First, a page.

I’m going to start this with a dramatic statement: twitter is the most powerful communication medium I’ve ever used.
Twitter gives dynamic, real time interaction with people all around the world. It’s like being in a room with the all the most interesting people you can find, and being able to listen to all their conversations and interact with them. This is why the 140 character limit is useful – to prevent information overload.
Firstly, it’s worth noting that although twitter is often characterised as a social network like Facebook, it’s really quite different, and there is a substantial body of research to demonstrate that twitter is more of a news media that a social network: people follow each other because they are interesting and share useful information, not because they are friends or acquaintances in real life.
Twitter is widely used by social movements and political campaigns, but it’s under utilised by the trade union movement: LabourStart’s twitter survey shows only a tiny fraction of trade union activists are using twitter.
There are few significant union tweeters, though Derek Simpson of Unite made headline news for sending updates during BA negotiations – and gained 1,500 followers in 24 hours.
There are reasons trade unions don’t use twitter more. The first is that, generally, unions are quite conservative organisations that don’t adapt to change well, and are slow to adopt new technology. Also, despite its simplicity, twitter is surprisingly difficult to master. It takes a little while to get used to the strange syntax of #hashtags and @replies, and to understand twitter etiquette. Its strength is its simplicity – you’re restricted to short messages of 140 characters. This causes the first difficulty: how can you possible say something worthwhile in 140 characters? You’d be surprised – especially since you can include links and hashtags in your posts.
Twitter teaches us to focus our message, to be clear, concise and succinct in our communications. If you can’t reduce a concept to 140 characters, maybe it’s not clear enough in your head.
Another reason is that it takes time to build up a network on twitter. Simply put, you need to follow people, and be followed back, to have any meaningful interaction. And as in real life, this takes time.
It’s the human interaction that gives twitter its power. Most new users have a moment when they ‘get’ twitter: they post a message, and a stranger responds with helpful advice. Or a public figure they’ve admired for some time replies directly to them. This was the moment I ‘got’ twitter:
The first time I really understood twitter’s power to provide live, breaking news – unmediated by the mainstream media – was during the G20 protests in London in March last year. I blogged about it here.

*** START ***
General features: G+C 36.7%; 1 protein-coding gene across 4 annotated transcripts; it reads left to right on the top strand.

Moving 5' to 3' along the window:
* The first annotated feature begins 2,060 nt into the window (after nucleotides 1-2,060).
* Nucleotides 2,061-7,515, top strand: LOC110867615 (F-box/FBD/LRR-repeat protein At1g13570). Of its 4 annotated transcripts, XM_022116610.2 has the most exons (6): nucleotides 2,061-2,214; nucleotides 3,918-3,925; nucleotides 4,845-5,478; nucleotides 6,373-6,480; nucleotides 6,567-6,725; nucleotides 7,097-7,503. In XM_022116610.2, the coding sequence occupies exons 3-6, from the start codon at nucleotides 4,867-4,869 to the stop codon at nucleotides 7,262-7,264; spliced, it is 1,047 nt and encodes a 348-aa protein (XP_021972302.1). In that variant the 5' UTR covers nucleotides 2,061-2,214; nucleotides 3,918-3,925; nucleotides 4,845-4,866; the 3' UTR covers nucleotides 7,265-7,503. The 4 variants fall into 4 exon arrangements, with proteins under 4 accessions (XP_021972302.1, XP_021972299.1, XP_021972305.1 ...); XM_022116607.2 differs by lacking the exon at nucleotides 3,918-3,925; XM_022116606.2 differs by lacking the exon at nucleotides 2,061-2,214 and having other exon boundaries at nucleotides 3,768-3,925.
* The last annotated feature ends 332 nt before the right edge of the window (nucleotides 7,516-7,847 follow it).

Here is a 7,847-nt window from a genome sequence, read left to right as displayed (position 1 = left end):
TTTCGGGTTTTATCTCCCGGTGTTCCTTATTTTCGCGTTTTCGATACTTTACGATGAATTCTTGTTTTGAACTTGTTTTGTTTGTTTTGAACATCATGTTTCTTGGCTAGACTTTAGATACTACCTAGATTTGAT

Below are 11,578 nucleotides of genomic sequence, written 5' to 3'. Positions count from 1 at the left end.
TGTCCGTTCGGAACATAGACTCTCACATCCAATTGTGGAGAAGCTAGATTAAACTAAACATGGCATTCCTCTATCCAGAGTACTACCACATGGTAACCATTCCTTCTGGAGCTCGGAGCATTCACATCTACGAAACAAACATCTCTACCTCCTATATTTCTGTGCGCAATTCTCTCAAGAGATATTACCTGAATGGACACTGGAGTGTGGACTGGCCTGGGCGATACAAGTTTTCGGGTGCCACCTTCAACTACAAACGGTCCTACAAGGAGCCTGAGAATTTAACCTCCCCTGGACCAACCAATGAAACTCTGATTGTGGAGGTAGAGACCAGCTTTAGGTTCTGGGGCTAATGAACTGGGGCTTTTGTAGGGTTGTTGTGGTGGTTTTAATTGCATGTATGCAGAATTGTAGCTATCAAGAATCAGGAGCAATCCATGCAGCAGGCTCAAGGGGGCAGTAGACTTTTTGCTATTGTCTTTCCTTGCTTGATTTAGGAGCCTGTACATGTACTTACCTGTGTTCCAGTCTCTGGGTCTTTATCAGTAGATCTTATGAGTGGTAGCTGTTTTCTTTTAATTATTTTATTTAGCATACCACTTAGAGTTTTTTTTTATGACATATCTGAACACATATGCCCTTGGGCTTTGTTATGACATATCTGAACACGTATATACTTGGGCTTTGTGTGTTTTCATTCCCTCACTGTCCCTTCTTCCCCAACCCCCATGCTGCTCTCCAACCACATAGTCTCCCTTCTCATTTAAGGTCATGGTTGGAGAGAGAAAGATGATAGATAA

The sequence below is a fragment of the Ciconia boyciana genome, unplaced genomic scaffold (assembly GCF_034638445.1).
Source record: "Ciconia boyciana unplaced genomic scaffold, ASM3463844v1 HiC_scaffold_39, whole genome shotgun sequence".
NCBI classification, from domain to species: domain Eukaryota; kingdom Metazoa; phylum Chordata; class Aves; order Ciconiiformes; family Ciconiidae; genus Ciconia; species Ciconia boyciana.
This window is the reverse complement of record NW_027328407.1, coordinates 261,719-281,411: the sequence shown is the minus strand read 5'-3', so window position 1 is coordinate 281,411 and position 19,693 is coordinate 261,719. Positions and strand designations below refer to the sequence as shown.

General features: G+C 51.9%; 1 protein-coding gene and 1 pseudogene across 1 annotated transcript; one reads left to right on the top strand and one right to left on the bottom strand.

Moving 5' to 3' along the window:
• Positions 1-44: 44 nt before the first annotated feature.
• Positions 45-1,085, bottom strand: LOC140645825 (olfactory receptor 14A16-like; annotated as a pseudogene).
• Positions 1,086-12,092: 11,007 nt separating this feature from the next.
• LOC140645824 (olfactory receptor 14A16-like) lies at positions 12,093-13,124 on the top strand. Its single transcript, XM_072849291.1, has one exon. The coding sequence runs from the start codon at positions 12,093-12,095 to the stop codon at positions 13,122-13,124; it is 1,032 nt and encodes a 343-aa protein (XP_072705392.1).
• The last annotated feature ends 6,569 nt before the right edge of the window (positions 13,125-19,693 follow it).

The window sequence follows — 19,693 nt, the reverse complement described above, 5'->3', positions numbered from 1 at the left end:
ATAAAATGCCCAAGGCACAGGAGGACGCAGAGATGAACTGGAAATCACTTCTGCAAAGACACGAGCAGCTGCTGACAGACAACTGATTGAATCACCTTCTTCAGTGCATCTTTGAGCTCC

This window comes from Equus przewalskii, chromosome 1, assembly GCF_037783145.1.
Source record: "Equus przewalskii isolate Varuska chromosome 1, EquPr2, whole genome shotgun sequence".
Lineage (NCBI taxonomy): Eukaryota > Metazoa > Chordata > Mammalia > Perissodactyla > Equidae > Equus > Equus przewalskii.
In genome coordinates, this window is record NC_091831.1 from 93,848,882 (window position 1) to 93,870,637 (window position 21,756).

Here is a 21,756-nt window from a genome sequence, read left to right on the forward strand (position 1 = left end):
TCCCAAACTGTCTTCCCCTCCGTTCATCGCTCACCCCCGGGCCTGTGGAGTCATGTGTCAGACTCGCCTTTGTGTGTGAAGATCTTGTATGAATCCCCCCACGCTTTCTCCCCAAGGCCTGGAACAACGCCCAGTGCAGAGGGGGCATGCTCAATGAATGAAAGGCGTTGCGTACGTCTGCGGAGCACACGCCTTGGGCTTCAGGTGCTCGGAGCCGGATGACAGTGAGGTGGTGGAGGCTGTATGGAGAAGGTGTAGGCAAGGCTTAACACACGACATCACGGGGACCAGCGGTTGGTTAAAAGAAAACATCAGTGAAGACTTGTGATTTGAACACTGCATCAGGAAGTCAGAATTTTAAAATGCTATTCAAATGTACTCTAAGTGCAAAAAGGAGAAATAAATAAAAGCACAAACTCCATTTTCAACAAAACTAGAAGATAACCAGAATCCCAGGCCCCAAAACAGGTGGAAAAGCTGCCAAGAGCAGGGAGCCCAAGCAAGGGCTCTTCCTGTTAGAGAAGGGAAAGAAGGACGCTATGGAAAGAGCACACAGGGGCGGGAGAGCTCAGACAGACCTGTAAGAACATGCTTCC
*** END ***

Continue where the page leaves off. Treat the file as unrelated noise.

What makes twitter especially dynamic is the use of hashtags: by preceding a word with the # symbol, it becomes a searchable term on twitter: for instance, #unions.
Twitter puts us in direct contact with people around the world, in real time. I used twitter quite extensively during the general election campaign to ask my MP about his stance on issues that are important to me, and I follow hashtags for issues I care about: #flotilla, #bastrikes and so on. It’s particularly exciting when you can make an issue that you care about ‘trend’, by being the most spoken about subject in the world at that time.
One of the things I love most about twitter is crowdsourcing: if I need advice, or an answer to a question, I often just ask twitter, and see what responses I get.
I recently gave a talk on trade unions and social media at the CCISUA general assembly in The Hague. As part of the talk, I gave a live twitter demonstration, and asked my followers to say “hello” to the participants, and to say what they liked most about twitter.
Ten minutes later, I had 35 @ replies from around the world:
People sent messages back saying what they liked most about Twitter – that it’s easy to use from a mobile phone, that it provides a wider range of information more quickly than any news source, and that it is interesting, quirky and human.
Twitter makes you part of a big conversation.
Also, if you really want a social media overload, you can use twitter to update your Facebook status. If you do this from a mobile phone with a camera, you can post live updates from a picket line and share them with your contacts immediately. If you have a smart phone with an app like Qik, you can live stream video and share it through twitter.
As a fan of Open Source, I feel I should be advocating StatusNet and Identica, but I haven’t found them as useful because there isn’t a wide enough range of users.
If you’re not on twitter, I urge you to give it a try. Create an account, and follow some interesting people.